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Dementia is something many of us worry about as we grow older. And with good reason. Aging is one of the top risk factors for developing this debilitating cognitive disorder.
About 2 in every 100 people between the ages of 65 and 69 have dementia. And after that, an individual’s risk of dementia roughly doubles every five years. This means that around 33 in 100 people over 90 have dementia.
Unfortunately, like genetics, aging isn’t a risk factor we can control. But one recent Canadian study indicates that when it comes to dementia, age may be nothing more than a number — that is, if you control for certain factors…
Lifestyle may matter more than age for dementia
Researchers at Baycrest in Canada examined data from 22,117 people ages 18 to 89, specifically looking at how participants performed on memory and attention tests and how this was affected by eight modifiable risk factors for dementia. These included:
- Having less than a high school diploma
- Hearing loss
- Traumatic brain injury
- Alcohol or substance abuse
- Smoking within the past four years
- And depression
Results showed that participants with none of those dementia risk factors have brain health similar to that of people 10 to 20 years younger than them. By contrast, a single dementia risk factor could reduce cognition by the equivalent of up to three years of aging!
And with multiple risk factors, the amount of decline was cumulative. For instance, having three risk factors could lead to a decrease in cognitive performance that’s equivalent to as much as nine years of aging.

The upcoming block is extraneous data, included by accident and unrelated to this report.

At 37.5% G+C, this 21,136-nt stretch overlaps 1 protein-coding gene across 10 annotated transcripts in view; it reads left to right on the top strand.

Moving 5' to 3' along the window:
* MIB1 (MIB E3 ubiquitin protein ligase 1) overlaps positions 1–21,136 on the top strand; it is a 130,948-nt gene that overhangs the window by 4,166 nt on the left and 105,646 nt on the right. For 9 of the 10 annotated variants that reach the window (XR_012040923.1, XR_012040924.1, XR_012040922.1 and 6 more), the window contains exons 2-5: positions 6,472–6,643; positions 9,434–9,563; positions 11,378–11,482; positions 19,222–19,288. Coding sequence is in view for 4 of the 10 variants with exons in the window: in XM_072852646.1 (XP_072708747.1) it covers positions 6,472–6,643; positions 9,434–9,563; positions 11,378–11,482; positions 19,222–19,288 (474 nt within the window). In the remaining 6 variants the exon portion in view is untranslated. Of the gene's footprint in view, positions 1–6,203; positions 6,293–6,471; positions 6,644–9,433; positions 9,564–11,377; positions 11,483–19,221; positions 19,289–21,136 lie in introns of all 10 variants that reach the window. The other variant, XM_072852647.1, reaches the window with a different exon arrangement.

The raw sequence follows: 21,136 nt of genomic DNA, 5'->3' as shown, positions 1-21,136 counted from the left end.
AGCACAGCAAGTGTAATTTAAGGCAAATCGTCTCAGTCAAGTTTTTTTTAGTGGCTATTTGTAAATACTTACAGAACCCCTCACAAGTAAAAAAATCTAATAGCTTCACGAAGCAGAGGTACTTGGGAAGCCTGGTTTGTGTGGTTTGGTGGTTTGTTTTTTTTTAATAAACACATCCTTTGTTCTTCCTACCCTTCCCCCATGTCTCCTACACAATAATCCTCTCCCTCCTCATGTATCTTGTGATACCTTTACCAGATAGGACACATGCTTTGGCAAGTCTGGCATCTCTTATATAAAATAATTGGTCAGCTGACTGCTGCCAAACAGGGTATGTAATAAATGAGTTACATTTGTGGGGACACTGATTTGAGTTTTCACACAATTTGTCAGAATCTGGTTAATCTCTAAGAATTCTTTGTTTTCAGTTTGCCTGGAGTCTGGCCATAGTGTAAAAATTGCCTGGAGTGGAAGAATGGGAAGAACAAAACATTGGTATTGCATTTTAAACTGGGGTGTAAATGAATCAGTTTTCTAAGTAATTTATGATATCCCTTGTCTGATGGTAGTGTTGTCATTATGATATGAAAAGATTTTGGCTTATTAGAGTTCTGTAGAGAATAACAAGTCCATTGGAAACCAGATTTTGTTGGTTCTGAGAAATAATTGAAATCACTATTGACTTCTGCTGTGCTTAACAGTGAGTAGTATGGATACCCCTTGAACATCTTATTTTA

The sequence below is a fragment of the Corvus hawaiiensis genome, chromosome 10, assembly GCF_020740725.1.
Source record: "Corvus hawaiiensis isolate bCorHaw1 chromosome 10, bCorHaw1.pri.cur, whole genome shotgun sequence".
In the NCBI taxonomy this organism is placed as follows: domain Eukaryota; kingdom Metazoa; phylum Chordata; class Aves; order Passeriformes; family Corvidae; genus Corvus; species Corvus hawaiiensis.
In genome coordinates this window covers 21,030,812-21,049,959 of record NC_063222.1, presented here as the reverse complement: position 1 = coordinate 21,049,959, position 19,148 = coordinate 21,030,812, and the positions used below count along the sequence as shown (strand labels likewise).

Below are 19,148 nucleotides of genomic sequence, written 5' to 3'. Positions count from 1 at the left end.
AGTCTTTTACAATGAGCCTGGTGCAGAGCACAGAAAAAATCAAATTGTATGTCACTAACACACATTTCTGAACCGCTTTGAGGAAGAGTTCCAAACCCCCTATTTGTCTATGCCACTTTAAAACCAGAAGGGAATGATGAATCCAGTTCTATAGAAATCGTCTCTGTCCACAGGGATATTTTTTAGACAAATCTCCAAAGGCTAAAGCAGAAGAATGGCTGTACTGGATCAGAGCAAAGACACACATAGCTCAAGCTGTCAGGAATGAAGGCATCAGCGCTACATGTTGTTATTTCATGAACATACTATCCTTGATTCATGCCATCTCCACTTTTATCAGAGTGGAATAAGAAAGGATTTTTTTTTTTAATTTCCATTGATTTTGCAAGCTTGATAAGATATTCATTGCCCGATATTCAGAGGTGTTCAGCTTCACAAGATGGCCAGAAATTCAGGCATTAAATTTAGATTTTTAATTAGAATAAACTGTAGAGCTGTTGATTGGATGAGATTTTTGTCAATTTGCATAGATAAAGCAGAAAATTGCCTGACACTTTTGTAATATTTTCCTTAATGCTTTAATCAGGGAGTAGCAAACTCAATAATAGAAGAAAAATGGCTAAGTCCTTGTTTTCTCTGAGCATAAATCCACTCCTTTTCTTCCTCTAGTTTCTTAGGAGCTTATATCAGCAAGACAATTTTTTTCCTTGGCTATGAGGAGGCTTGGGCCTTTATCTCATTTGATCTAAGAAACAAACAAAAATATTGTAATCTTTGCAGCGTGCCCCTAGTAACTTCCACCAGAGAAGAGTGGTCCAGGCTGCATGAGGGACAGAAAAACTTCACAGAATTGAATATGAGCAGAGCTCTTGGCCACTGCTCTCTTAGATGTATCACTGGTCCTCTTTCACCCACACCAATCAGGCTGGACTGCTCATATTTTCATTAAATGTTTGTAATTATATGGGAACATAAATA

Unfortunately, the effects of the risk factors rose with age, as did the number of risk factors participants had.
“Our results suggest lifestyle factors may be more important than age in determining someone’s level of cognitive functioning,” says Dr. Annalise LaPlume, a postdoctoral fellow at Baycrest’s Rotman Research Institute (RRI) and the study’s lead author. “This is great news since there’s a lot you can do to modify these factors, such as managing diabetes, addressing hearing loss, and getting the support you need to quit smoking.”
Take these lifestyle steps to reduce risk
We’ve known for a while that modifying lifestyle risks can significantly reduce dementia risk. In one previous study, individuals following six healthy lifestyle behaviors slashed their dementia risk nearly in half compared with those who followed two or fewer of the six habits.
Two of these six healthy habits, moderating alcohol consumption and quitting smoking, overlap with the risk factors observed in the more recent Baycrest study. The other four include:
- Getting at least 150 minutes of moderate-to-intense exercise every week
- Sleeping for 6 to 9 hours each day
- Avoiding obesity by maintaining a BMI of less than 30 kg/m
- Eating a diet rich in fruit and vegetables and low in processed meats and refined grains.
Given the results of the Baycrest study, it’s also essential to manage your blood pressure and blood sugar to avoid developing hypertension and diabetes. Getting exercise and following a healthy diet can go a long way toward preventing those health issues.
In addition, make sure you’re treated for any hearing loss and/or depression you may be experiencing. If your hearing is normal, do whatever you can to preserve it. Turn down the volume on your earphones and wear earplugs or other protective devices whenever you’re in a loud environment.
As for traumatic brain injury, the best way to manage that risk is to protect your head. Studies show the risk of dementia increases exponentially with every head injury an individual experiences. If you engage in activities where there’s a risk of brain injury, such as cycling or sports, make sure you wear a helmet.
Editor’s note: While you’re doing all the right things to protect your brain as you age, make sure you don’t make the mistake 38 million Americans do every day — by taking a drug that robs them of an essential brain nutrient! Click here to discover the truth about the Cholesterol Super-Brain!
The adverse effect of modifiable dementia risk factors on cognition amplifies across the adult lifespan — Alzheimer’s & Dementia: Diagnosis, Assessment & Disease Monitoring
Risk factors for dementia — Alzheimer’s Society